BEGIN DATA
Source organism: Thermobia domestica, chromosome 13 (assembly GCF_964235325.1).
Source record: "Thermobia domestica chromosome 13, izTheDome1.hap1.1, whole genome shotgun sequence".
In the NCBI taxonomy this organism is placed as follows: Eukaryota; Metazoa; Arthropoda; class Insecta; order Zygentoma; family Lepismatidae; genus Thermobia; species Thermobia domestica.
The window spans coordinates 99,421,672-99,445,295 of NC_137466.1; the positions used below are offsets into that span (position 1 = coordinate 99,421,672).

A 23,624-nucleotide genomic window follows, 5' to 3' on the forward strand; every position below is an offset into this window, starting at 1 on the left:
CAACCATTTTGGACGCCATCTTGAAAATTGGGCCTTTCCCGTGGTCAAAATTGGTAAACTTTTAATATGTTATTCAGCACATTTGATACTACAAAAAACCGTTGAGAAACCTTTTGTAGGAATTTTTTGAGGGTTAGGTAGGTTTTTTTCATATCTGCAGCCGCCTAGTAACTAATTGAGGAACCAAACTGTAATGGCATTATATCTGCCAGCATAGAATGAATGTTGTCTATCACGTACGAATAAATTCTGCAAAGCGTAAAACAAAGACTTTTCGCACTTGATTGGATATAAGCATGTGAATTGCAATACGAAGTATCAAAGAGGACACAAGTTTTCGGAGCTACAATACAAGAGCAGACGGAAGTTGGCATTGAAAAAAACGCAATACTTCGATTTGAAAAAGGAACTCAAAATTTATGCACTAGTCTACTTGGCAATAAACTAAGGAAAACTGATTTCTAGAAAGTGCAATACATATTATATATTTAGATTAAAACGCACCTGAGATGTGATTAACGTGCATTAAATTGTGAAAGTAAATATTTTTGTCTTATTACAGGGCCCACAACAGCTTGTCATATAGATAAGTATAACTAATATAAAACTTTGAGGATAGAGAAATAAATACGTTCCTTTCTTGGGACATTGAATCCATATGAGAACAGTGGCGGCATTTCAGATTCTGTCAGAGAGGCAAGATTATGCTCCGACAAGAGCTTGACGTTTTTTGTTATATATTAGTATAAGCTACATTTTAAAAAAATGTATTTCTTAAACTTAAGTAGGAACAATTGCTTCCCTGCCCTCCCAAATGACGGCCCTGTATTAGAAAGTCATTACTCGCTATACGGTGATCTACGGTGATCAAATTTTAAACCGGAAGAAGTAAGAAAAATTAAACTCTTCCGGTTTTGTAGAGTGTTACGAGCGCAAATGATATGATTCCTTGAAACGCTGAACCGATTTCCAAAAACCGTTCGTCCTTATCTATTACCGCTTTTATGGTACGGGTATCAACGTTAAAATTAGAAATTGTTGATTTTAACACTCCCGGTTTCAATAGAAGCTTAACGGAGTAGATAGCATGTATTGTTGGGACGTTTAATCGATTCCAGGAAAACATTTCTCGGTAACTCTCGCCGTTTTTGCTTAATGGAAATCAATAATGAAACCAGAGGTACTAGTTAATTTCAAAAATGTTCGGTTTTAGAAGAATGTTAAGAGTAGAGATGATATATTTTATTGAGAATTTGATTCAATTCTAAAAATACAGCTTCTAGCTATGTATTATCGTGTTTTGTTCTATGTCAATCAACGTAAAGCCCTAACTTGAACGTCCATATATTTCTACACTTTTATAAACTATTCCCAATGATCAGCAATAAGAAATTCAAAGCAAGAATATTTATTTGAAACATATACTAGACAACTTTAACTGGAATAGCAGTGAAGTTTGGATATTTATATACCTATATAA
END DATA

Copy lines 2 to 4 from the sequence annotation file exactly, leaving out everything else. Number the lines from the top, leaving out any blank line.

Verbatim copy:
Source record: "Thermobia domestica chromosome 13, izTheDome1.hap1.1, whole genome shotgun sequence".
In the NCBI taxonomy this organism is placed as follows: Eukaryota; Metazoa; Arthropoda; class Insecta; order Zygentoma; family Lepismatidae; genus Thermobia; species Thermobia domestica.
The window spans coordinates 99,421,672-99,445,295 of NC_137466.1; the positions used below are offsets into that span (position 1 = coordinate 99,421,672).